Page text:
I never really saw the point of the Chilcot Inquiry and nothing that has happened in the years since it first sat has persuaded me I was wrong to think it liable to prove a waste of time, effort and money.
Dear old Peter Oborne pops up in today’s Telegraph to confirm the good sense of these suspicions. Chilcot, you see, is most unlikely to satisfy Tony Blair’s critics, far less provide the “smoking gun” proving that the Iraq War was a stitched-up, born-again conspiracy promoted by George W Bush and eagerly, even slavishly, supported by Anthony Charles Lynton Blair.
This is not an argument about truth. If Chilcot fails to deliver a report confirming the existence of this kind of plot then this will be taken as proof that plot really existed. Nothing will persuade the Blair-is-a-war-criminal crowd otherwise. If Chilcot produces a report damning Blair then that’s a Good Thing and an obvious statement of obvious truths; should he fail to do so then that’s evidence the conspiracy remains so vast and so heinous that the truth must still be suppressed, no matter the cost.
Which is why, as I say, the Chilcot Inquiry cannot satisfy the Blair-haters any more than the three previous inquiries into the war did so. Each of these, naturally, failed to reach the proper conclusions and, therefore, were useless.
The essence of Peter’s complaint (building upon Lord Owen’s observations at the weekend) is this:
The central allegation against Mr Blair is that he gave a private assurance in early 2002 to President Bush that Britain would join the United States in an invasion of Iraq. Thereafter, it is said, all was decided. Even though Mr Blair later highlighted Saddam Hussein’s alleged weapons of mass destruction, and misrepresented what he was being told by the intelligence services to the House of Commons, it was of little significance to him, because the die had been cast anyhow.
Hence the central importance of access to those conversations. They are likely to cast much-needed light on whether or not the allegations that the prime minister struck a private deal with the president are true. Yet, amazingly, the Chilcot Inquiry’s website states that it has “not yet” even “begun its dialogue” with government over the treatment of these Blair/Bush conversations.
Really? Is that it? Blair promised Bush that Britain would support the United States and thereafter cheerfully misled parliament (and the rest of the world) because the truth – or what Blair believed to be the truth – didn’t matter nearly as much as getting into Iraq. Everything – all that diplomacy, all those sessions at the United Nations – was a sham, a smokescreen laid to confuse the war’s opponents. Bush and Blair never believed any of it, of course, but they were cunning enough to know they needed to do something to gin up enthusiasm for the war. Or something like that.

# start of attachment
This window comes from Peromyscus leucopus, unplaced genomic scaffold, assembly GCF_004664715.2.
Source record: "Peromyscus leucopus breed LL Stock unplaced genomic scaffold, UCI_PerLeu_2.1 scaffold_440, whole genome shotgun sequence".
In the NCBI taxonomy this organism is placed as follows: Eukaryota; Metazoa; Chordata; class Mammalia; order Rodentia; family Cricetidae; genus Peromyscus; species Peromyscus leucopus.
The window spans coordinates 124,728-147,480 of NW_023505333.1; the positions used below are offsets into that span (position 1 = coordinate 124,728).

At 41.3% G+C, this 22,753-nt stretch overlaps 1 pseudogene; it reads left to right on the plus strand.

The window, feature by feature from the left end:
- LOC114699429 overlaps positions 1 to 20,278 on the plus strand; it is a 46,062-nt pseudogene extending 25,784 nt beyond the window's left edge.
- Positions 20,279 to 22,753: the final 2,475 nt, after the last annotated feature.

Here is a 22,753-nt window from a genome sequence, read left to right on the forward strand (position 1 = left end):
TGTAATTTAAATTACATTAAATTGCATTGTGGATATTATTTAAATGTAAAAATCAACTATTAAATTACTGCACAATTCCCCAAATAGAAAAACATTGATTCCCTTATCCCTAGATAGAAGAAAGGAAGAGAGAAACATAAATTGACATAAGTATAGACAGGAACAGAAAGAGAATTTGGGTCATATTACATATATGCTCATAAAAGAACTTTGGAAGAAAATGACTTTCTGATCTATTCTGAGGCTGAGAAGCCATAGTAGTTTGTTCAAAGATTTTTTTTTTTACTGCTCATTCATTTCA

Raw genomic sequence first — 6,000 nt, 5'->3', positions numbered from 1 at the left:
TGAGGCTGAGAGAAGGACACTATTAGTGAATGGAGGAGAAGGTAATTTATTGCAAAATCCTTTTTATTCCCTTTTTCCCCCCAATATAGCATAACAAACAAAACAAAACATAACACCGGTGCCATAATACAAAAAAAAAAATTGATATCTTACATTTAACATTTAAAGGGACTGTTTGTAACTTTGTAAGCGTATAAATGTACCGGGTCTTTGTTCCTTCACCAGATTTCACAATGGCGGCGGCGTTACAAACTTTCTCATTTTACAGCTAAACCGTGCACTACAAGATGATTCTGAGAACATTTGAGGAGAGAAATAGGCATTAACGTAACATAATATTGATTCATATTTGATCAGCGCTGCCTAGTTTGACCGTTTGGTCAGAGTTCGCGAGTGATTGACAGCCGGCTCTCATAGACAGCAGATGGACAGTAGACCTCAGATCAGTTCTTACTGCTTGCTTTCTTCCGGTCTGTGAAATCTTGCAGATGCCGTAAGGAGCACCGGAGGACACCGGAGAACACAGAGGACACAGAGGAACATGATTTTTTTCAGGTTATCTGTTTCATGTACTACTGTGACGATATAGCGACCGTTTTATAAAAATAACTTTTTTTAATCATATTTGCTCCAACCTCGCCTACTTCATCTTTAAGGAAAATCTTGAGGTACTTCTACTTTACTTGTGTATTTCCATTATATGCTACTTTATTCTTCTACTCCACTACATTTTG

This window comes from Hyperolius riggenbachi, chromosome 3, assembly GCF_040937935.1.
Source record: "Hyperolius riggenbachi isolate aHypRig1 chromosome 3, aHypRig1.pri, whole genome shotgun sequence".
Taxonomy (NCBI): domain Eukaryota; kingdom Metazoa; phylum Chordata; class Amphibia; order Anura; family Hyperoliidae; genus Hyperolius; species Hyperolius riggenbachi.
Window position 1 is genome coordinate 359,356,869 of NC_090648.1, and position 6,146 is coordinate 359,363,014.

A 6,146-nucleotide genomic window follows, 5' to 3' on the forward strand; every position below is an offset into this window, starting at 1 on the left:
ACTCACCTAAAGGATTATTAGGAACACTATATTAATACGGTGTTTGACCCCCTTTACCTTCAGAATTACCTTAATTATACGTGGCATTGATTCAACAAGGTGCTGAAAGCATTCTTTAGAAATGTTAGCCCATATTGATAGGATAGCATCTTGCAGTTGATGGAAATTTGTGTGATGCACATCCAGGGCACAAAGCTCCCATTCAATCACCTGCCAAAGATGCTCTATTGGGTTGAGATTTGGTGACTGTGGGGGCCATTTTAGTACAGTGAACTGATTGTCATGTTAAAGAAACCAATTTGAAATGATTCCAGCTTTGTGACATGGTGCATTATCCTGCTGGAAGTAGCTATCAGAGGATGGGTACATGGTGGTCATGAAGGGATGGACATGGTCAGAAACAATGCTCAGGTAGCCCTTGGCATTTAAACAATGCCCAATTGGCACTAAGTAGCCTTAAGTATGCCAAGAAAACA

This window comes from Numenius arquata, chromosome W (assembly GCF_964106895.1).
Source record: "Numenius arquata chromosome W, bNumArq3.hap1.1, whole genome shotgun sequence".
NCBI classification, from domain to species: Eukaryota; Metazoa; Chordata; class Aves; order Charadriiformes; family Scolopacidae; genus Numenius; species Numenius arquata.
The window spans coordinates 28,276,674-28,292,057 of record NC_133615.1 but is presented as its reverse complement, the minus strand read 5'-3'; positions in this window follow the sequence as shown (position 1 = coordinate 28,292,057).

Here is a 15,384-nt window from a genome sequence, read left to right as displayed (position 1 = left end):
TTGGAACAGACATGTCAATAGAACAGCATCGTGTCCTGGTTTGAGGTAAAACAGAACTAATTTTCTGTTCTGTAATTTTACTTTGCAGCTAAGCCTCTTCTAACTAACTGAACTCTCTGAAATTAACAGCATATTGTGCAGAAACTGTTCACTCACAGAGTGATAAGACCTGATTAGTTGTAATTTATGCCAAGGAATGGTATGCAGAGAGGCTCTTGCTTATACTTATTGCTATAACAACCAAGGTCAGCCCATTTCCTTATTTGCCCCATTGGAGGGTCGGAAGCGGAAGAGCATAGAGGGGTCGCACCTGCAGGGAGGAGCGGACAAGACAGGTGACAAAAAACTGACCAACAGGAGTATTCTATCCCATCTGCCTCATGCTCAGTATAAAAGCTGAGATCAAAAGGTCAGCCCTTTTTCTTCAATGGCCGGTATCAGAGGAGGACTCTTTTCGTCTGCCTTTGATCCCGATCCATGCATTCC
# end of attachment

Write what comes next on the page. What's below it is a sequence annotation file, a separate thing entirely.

It is a preposterous notion that, incidentally, gives Bush and Blair too much credit. A list of the people and organisations that needed to be – and were – successfully gulled includes, but is scarcely limited to, Colin Powell, Hillary and Bill Clinton, multiple foreign intelligence services, the United States Congress, the House of Commons, the United Nations Security Council and so on and so on.
Even if Blair did give Bush this kind of assurance, so what? If Blair’s critics are correct to suppose Blair “committed” Britain to the war in early 2002, the Prime Minister is chiefly “guilty” of making a promise he could not guarantee keeping. In that sense the promise, if it existed at all, was in large part a meaningless commitment.
Moreover, the idea that Blair (and Bush) concocted a case for war that they knew was false or, at best, based upon a tendentious interpretation of the available evidence, requires so many other people to have been in on it that, again, it stretches credulity beyond breaking point.
The war may have proved a grievous blunder and those who opposed it look more prescient (in some ways) than those who backed it. But later mistakes – including, of course, the failure to find WMD – do not actually mean the argument for “dealing” with Saddam Hussein was based upon arguments that were known to be untrue at the time they were being made.
And so, what is the point of “revealing” these conversations? What, indeed, is the point of the Chilcot Inquiry? Who can it satisfy or whose mind can it possibly change? Some people will not be persuaded because they cannot be persuaded.
If there’s an irony here it is that there were people a decade ago who took any suggestion Saddam might not have active WMD programmes as evidence of Saddam’s utter deviousness. It was proof he could not be trusted and therefore, perversely, evidence he was up to no good. Ten years later we see the same thing: the absence of evidence against Blair is proof of the former Prime Minister’s cunning. He must have been up to something, otherwise why the need for secrecy? And so down the rabbit hole we merrily go.